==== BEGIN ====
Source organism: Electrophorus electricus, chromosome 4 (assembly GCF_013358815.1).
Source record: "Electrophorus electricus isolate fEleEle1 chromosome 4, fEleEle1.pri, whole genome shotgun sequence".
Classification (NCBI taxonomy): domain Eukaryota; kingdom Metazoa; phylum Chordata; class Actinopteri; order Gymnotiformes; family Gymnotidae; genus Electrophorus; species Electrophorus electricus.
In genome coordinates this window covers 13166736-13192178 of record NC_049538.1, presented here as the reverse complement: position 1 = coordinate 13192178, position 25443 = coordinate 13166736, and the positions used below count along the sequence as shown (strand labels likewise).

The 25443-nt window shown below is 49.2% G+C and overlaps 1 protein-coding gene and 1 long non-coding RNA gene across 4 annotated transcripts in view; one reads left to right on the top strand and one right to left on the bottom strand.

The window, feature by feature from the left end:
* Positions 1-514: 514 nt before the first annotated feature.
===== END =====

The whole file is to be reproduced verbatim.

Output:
Source organism: Electrophorus electricus, chromosome 4 (assembly GCF_013358815.1).
Source record: "Electrophorus electricus isolate fEleEle1 chromosome 4, fEleEle1.pri, whole genome shotgun sequence".
Classification (NCBI taxonomy): domain Eukaryota; kingdom Metazoa; phylum Chordata; class Actinopteri; order Gymnotiformes; family Gymnotidae; genus Electrophorus; species Electrophorus electricus.
In genome coordinates this window covers 13166736-13192178 of record NC_049538.1, presented here as the reverse complement: position 1 = coordinate 13192178, position 25443 = coordinate 13166736, and the positions used below count along the sequence as shown (strand labels likewise).

The 25443-nt window shown below is 49.2% G+C and overlaps 1 protein-coding gene and 1 long non-coding RNA gene across 4 annotated transcripts in view; one reads left to right on the top strand and one right to left on the bottom strand.

The window, feature by feature from the left end:
* Positions 1-514: 514 nt before the first annotated feature.